PULLMAN, Wash. — Washington State University welcomed a large and well-qualified freshman class this fall, according to official enrollment figures released by the university today (Sept. 16).

The incoming freshman class on the Pullman campus totals 3,032 students, up from 2,790 last year. Of those incoming students, 1,176 (38.8 percent) carry cumulative high school grade point averages of 3.6 or above. That represents a 15.1 percent increase in the number of high-achieving students over the fall of 2002 incoming class, which had 36.6 percent such students. In the 2001 entering freshman class, 29.9 percent had grade point averages of 3.6 or above.

“This is the best-qualified freshman class in the university’s history. We’re very pleased with the progress that is being made in both the quality and quantity of applications we receive. More and more outstanding students are looking at WSU as a college of choice,” said Janet Danley, director of enrollment services.

The incoming class includes 1,631 women and 1,401 men; 2,687 of the class are in-state students. The number of ethnic minority students – Asian American, African American, Native American and Hispanic – in the entering class is 415, up from 411 last year. But since the overall freshman class size is larger this year, the percentage of ethnic minorities in the class as a whole dropped from 14.7 percent to 13.7 percent.

The Regents Scholar Program, in which Washington high school principals each nominate two of their top seniors for WSU scholarships, helped bring 186 students to WSU. Most of those students receive $3,000 scholarships renewable for one year. Twenty-three students who received four-year Distinguished Regents Scholarships, worth more than $45,000 over the course of their undergraduate careers, are also in the class.

WSU’s overall enrollment, when measured by student head count on each of its four campuses, increased by 3.6 percent to 22,517, from 21,729 last fall. All four of WSU’s campuses recorded increases in enrollment this fall.

Among graduate students on the Pullman campus, the fall figures show an enrollment of 2,048. That represents a 2.5 percent increase in graduate students over last year, and the highest overall graduate student enrollment in Pullman in eight years. Howard Grimes, dean of the WSU Graduate School, said that WSU Spokane and WSU Vancouver also each recorded increases of more than 10 percent in graduate students.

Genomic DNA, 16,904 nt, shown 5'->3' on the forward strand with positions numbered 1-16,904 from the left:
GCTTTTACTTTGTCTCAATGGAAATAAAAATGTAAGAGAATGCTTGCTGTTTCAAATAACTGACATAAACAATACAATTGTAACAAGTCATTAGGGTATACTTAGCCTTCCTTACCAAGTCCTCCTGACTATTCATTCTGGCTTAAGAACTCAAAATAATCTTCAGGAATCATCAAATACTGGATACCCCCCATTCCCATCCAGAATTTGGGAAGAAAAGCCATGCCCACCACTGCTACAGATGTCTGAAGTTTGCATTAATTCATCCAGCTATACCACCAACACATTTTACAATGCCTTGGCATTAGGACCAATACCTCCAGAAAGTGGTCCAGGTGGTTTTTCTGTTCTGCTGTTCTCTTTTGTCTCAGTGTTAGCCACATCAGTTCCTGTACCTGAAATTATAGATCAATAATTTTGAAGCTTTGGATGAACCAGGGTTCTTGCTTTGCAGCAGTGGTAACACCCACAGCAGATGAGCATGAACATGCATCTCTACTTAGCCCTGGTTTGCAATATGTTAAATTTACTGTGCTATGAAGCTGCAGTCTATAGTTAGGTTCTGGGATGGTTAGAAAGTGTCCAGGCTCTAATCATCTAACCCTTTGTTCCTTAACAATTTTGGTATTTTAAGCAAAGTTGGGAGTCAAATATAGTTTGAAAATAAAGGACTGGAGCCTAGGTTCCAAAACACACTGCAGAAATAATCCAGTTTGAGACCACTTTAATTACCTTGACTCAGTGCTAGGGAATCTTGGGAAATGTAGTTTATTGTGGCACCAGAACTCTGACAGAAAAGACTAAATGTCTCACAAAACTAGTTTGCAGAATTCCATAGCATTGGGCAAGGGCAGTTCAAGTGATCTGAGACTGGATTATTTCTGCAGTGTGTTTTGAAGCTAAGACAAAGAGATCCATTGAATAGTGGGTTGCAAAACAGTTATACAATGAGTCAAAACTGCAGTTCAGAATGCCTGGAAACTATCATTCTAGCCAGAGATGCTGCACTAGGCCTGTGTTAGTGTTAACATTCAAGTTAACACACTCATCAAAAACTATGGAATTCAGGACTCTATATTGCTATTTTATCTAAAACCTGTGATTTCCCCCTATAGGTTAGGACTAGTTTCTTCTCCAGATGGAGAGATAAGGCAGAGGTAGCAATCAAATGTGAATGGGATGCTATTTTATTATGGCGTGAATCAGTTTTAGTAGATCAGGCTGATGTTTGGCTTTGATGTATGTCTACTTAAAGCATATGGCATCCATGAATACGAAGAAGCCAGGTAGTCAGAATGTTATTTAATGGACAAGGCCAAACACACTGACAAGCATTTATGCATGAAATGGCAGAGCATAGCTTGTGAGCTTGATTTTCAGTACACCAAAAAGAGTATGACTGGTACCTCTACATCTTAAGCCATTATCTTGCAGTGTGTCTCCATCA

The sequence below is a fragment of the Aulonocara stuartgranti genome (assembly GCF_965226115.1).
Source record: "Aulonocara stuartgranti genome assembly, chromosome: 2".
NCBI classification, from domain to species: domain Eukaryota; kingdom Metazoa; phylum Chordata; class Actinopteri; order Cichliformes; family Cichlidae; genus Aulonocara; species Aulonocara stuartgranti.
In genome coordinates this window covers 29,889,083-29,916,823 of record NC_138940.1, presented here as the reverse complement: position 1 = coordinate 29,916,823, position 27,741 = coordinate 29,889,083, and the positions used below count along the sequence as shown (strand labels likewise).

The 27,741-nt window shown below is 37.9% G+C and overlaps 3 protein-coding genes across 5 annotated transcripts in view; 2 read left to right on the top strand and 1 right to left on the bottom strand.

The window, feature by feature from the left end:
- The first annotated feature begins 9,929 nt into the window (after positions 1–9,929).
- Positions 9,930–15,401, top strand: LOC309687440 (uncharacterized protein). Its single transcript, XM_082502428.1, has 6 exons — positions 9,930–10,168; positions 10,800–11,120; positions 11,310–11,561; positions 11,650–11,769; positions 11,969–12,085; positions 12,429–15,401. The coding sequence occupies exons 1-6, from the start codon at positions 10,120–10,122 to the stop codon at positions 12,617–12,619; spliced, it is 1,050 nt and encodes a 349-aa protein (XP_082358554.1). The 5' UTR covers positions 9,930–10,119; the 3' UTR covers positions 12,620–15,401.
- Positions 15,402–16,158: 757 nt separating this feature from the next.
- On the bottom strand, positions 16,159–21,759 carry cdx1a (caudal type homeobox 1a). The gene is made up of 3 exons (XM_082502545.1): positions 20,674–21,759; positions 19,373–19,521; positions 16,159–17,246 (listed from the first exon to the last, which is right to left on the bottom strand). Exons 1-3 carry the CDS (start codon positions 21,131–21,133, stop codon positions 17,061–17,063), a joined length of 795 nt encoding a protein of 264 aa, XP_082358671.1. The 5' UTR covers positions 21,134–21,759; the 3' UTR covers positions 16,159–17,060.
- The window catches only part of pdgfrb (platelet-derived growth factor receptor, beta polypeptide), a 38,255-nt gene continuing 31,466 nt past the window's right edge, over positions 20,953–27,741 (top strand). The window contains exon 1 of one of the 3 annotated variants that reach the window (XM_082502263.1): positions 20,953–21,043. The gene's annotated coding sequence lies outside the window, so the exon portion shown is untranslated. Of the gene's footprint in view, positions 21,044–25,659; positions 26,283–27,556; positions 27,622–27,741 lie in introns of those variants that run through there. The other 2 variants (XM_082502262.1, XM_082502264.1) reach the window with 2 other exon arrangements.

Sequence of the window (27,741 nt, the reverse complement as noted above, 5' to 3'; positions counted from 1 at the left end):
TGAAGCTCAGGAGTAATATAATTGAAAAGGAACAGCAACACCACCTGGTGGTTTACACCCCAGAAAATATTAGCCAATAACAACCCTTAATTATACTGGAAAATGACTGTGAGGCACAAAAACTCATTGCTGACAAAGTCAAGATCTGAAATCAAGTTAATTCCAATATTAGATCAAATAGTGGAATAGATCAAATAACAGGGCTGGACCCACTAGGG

“These overall figures reflect the continuing success of research and graduate education at WSU, a research extensive university. WSU ranked among the top 50 public research universities this year, an accomplishment that in part reflects the excellence of its graduate programs,” Grimes said.

Overall student enrollment on the Pullman campus showed the smallest gain of the four campuses in percentage terms, a 3.1 percent increase from 18,056 to 18,622. That total includes 9,628 women and 8,994 men. Students of color represent 13.29 percent of total enrollment, compared to 13.1 percent last fall. The Pullman student body includes 1,433 new transfer students, compared to 1,439 in fall 2000. The entering grade point average of this year’s group of transfers is 3.05, compared to 3.03 last year. 

At WSU Vancouver, 1,861 students are taking classes this fall, a 6.2 percent increase from fall 2002. The student body includes 1,201 women and 660 men. Students of color represent 5.32 percent of the total campus enrollment, compared to 5.92 percent last fall.

At WSU Tri-Cities, the total enrollment went up from 1,117 to 1,192, a 6.7 percent increase. The student body includes 665 women and 527 men. Students of color represent 8.72 percent of total enrollment, compared with 10.14 percent last fall.

At WSU Spokane, 842 students enrolled for classes this fall, a 4.73 percent increase over last fall’s 804. The student body includes 439 women and 403 men. Ethnic minority students make up 11.64 percent of total enrollment, compared with 10.64 percent last fall.